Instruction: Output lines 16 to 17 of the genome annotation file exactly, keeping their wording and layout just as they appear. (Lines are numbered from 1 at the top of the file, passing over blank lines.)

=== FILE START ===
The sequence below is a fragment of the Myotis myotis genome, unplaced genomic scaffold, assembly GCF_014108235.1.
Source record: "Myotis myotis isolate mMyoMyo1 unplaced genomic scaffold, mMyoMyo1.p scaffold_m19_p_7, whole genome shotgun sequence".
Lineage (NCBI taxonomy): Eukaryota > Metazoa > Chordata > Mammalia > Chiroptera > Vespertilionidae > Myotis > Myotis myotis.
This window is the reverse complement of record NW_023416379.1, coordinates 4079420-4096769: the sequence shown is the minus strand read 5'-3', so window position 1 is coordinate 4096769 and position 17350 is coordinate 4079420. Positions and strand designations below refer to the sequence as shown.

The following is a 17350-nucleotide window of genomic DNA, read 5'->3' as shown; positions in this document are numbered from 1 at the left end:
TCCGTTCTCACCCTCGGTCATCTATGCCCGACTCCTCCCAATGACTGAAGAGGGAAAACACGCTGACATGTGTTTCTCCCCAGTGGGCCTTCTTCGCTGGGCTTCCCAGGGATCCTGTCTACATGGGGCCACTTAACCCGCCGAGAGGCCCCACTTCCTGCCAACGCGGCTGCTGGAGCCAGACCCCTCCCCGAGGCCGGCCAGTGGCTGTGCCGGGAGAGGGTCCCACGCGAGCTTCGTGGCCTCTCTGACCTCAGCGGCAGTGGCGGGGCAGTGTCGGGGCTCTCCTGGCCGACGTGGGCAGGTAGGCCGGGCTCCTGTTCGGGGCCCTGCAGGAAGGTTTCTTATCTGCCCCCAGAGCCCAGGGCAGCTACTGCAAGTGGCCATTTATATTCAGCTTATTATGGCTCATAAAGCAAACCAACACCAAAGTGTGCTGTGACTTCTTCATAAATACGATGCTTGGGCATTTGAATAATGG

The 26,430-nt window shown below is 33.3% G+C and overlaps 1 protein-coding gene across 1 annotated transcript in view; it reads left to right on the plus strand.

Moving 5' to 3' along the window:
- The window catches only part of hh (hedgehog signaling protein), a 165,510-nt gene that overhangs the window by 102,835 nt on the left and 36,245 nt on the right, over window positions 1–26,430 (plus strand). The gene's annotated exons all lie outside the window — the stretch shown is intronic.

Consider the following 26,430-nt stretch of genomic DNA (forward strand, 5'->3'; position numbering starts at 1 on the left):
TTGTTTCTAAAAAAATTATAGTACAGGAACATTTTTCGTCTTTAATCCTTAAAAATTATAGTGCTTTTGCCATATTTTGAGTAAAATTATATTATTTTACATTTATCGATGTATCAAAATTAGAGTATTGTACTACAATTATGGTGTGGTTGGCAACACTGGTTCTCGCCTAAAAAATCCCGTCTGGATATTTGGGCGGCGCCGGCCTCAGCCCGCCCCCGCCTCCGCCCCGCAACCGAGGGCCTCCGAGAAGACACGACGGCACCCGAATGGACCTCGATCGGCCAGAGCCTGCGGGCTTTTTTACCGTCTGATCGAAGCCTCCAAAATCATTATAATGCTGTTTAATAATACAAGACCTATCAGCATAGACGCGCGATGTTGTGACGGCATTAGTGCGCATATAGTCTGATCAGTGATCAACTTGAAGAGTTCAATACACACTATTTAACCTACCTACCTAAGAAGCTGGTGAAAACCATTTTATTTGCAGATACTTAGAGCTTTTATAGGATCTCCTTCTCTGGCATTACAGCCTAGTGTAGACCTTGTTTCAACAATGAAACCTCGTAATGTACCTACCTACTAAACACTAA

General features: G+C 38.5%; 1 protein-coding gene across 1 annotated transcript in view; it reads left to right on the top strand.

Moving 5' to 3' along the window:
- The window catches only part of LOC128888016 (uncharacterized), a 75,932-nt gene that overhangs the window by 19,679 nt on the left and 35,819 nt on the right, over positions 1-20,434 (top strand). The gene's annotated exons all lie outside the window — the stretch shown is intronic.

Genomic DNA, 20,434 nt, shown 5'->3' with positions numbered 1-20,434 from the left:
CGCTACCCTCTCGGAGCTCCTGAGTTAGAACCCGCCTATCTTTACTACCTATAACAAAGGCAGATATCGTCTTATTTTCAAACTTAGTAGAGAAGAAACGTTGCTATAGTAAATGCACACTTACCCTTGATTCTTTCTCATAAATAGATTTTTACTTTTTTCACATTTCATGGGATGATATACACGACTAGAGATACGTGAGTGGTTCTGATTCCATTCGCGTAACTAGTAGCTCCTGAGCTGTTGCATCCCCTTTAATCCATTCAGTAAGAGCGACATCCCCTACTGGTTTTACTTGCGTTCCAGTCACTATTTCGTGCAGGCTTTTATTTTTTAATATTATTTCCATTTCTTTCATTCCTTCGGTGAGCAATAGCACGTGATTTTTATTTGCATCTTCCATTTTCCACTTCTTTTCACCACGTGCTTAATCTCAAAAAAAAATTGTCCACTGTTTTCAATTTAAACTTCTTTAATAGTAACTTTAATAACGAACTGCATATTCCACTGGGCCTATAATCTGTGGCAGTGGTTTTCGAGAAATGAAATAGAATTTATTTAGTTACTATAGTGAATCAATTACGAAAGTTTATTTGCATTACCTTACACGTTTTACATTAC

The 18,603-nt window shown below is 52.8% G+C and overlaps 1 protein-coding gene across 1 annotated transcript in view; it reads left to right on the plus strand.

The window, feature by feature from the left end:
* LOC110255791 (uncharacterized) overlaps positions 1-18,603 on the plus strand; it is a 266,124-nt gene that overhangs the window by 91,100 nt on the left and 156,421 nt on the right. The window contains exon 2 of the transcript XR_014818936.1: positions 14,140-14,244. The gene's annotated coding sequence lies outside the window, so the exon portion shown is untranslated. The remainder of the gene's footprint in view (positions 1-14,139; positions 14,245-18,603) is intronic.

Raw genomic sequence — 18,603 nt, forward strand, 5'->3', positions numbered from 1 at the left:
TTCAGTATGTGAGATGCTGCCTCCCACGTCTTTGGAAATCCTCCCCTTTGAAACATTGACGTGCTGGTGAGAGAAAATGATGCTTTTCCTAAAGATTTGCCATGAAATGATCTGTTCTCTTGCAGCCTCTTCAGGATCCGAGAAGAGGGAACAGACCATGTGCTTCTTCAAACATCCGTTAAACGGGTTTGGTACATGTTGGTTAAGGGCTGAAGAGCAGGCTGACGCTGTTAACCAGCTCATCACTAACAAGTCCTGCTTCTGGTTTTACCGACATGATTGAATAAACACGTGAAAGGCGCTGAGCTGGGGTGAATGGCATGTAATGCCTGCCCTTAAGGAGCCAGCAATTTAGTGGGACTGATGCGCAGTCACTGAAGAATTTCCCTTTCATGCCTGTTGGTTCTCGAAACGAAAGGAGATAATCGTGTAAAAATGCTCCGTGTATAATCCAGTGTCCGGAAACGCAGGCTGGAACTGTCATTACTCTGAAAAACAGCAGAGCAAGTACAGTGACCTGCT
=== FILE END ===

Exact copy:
CGCTACCCTCTCGGAGCTCCTGAGTTAGAACCCGCCTATCTTTACTACCTATAACAAAGGCAGATATCGTCTTATTTTCAAACTTAGTAGAGAAGAAACGTTGCTATAGTAAATGCACACTTACCCTTGATTCTTTCTCATAAATAGATTTTTACTTTTTTCACATTTCATGGGATGATATACACGACTAGAGATACGTGAGTGGTTCTGATTCCATTCGCGTAACTAGTAGCTCCTGAGCTGTTGCATCCCCTTTAATCCATTCAGTAAGAGCGACATCCCCTACTGGTTTTACTTGCGTTCCAGTCACTATTTCGTGCAGGCTTTTATTTTTTAATATTATTTCCATTTCTTTCATTCCTTCGGTGAGCAATAGCACGTGATTTTTATTTGCATCTTCCATTTTCCACTTCTTTTCACCACGTGCTTAATCTCAAAAAAAAATTGTCCACTGTTTTCAATTTAAACTTCTTTAATAGTAACTTTAATAACGAACTGCATATTCCACTGGGCCTATAATCTGTGGCAGTGGTTTTCGAGAAATGAAATAGAATTTATTTAGTTACTATAGTGAATCAATTACGAAAGTTTATTTGCATTACCTTACACGTTTTACATTAC

The 18,603-nt window shown below is 52.8% G+C and overlaps 1 protein-coding gene across 1 annotated transcript in view; it reads left to right on the plus strand.